Peter Kafka of MediaMemo reported on Monday that Google Music will be unveiled on Tuesday without the cooperation of major music labels. Though the search giant had originally planned a "more robust version" of the service, talks between Google and the labels have stalled, according to the report.
Unfortunately, a couple of the major labels were less focused on the innovative vision that we put forward, and more interested in in an unreasonable and unsustainable set of business terms, said Jamie Rosenberg, who oversees digital content and strategy for Googles Android platform.
Without music licenses, Google will be unable to sell songs to users of the service, Kafka said. The company plans to offer free storage up to 20,000 and include a feature that automatically generates playlists in order to differentiate itself from competing services.
Google Music is expected to launch with an invite-only beta on Tuesday, and then roll out to all U.S. users "within weeks." Google executive Zahavah Levine told CNet that the service will require a browser that supports Flash, making it incompatible with Apple's iOS devices.
Rosenberg declined to comment on future pricing plans for Google Music, though he did say that at least part of the service is designed to be free of charge. I think as Google typically does, I think the free aspect will continue to be very generous, he said.
Rival Amazon launched its Amazon Cloud Drive and Cloud Player services in late March, offering 5GB of free storage, enough for roughly 2,000 songs. After the launch, reports emerged that the online retailer had released the service before securing new licenses with the music labels. Media industry members were stunned, with some viewing the service as illegal.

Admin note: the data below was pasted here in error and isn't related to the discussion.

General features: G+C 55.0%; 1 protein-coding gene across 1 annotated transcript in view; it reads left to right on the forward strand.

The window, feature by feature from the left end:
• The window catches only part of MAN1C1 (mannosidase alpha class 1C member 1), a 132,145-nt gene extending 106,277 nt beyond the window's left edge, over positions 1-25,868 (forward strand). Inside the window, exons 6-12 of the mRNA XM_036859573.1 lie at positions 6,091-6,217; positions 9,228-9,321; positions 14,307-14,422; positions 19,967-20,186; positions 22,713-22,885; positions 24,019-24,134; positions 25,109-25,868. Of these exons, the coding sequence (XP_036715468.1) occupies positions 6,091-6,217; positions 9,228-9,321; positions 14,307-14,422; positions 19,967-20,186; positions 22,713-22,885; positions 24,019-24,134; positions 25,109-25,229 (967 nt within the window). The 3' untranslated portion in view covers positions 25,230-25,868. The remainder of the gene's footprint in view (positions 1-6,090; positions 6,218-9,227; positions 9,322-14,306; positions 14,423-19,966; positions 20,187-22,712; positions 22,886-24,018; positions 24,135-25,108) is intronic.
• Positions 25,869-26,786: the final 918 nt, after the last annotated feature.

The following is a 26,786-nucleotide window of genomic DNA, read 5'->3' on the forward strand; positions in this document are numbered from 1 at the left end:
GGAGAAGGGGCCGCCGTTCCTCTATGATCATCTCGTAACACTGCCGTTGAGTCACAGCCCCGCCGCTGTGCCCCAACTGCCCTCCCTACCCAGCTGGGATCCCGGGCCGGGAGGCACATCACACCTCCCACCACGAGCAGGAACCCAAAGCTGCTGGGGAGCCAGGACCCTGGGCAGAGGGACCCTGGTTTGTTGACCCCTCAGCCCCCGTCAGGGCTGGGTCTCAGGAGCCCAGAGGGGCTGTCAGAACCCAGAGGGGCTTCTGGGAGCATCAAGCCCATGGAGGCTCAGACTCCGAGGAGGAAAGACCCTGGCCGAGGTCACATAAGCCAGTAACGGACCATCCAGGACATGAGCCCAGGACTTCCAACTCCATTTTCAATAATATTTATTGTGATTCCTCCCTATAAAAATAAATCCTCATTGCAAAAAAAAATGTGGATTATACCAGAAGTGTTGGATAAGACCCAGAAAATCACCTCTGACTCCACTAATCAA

Amazon's cloud music service launched with support for streaming via the Web and on Google Android devices, but the company quietly began supporting Apple's iOS devices last week. iOS users who navigate to the site will receive a warning that the mobile Safari browser is not supported, though the service does indeed work.
Meanwhile, Apple is prepping its own service, which is expected to be named iCloud. AppleInsider reported late last month that the company has been using the iCloud name internally and plans to support more than just music. The service would be integrated into both iOS 5.0 and Mac OS X Lion and would sync and store information such as bookmarks, email, contacts and iCal events.
Last month, reports claimed that Apple had completed work on a cloud-based iTunes music streaming service and signed licensing deals with at least two of the four major music labels.
Apple's new $1 billion, 500,000 square-foot data center in Maiden, N.C., is expected to play a vital role in supporting the rumored service. The company's executives have already stated that the massive server farm will support iTunes and MobileMe when it commences operations this spring.